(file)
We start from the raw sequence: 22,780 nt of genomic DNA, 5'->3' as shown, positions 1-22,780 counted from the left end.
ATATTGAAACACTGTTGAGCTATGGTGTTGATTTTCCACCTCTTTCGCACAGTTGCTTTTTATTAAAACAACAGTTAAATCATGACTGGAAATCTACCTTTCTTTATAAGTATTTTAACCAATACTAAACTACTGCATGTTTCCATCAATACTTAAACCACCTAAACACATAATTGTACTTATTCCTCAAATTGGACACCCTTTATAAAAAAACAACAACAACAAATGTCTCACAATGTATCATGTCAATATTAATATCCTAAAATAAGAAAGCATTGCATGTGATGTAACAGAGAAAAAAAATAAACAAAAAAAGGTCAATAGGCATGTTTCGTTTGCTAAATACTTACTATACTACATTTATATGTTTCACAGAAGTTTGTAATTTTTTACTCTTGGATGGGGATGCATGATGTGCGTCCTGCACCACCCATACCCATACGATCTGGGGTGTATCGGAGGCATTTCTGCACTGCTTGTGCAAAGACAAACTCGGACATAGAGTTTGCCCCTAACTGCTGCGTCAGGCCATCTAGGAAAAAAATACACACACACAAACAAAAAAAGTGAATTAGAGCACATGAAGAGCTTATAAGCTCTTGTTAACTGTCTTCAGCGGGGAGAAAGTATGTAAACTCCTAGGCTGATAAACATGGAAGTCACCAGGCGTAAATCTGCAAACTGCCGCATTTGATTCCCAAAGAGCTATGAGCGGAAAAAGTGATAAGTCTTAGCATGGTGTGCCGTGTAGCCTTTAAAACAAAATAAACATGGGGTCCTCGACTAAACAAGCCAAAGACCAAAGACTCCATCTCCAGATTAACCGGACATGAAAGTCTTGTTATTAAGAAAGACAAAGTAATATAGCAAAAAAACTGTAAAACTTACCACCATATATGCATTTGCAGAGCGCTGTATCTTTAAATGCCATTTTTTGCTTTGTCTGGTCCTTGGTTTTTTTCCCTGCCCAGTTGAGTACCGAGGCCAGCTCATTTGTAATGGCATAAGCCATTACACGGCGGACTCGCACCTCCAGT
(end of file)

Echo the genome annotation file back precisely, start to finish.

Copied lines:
We start from the raw sequence: 22,780 nt of genomic DNA, 5'->3' as shown, positions 1-22,780 counted from the left end.
ATATTGAAACACTGTTGAGCTATGGTGTTGATTTTCCACCTCTTTCGCACAGTTGCTTTTTATTAAAACAACAGTTAAATCATGACTGGAAATCTACCTTTCTTTATAAGTATTTTAACCAATACTAAACTACTGCATGTTTCCATCAATACTTAAACCACCTAAACACATAATTGTACTTATTCCTCAAATTGGACACCCTTTATAAAAAAACAACAACAACAAATGTCTCACAATGTATCATGTCAATATTAATATCCTAAAATAAGAAAGCATTGCATGTGATGTAACAGAGAAAAAAAATAAACAAAAAAAGGTCAATAGGCATGTTTCGTTTGCTAAATACTTACTATACTACATTTATATGTTTCACAGAAGTTTGTAATTTTTTACTCTTGGATGGGGATGCATGATGTGCGTCCTGCACCACCCATACCCATACGATCTGGGGTGTATCGGAGGCATTTCTGCACTGCTTGTGCAAAGACAAACTCGGACATAGAGTTTGCCCCTAACTGCTGCGTCAGGCCATCTAGGAAAAAAATACACACACACAAACAAAAAAAGTGAATTAGAGCACATGAAGAGCTTATAAGCTCTTGTTAACTGTCTTCAGCGGGGAGAAAGTATGTAAACTCCTAGGCTGATAAACATGGAAGTCACCAGGCGTAAATCTGCAAACTGCCGCATTTGATTCCCAAAGAGCTATGAGCGGAAAAAGTGATAAGTCTTAGCATGGTGTGCCGTGTAGCCTTTAAAACAAAATAAACATGGGGTCCTCGACTAAACAAGCCAAAGACCAAAGACTCCATCTCCAGATTAACCGGACATGAAAGTCTTGTTATTAAGAAAGACAAAGTAATATAGCAAAAAAACTGTAAAACTTACCACCATATATGCATTTGCAGAGCGCTGTATCTTTAAATGCCATTTTTTGCTTTGTCTGGTCCTTGGTTTTTTTCCCTGCCCAGTTGAGTACCGAGGCCAGCTCATTTGTAATGGCATAAGCCATTACACGGCGGACTCGCACCTCCAGT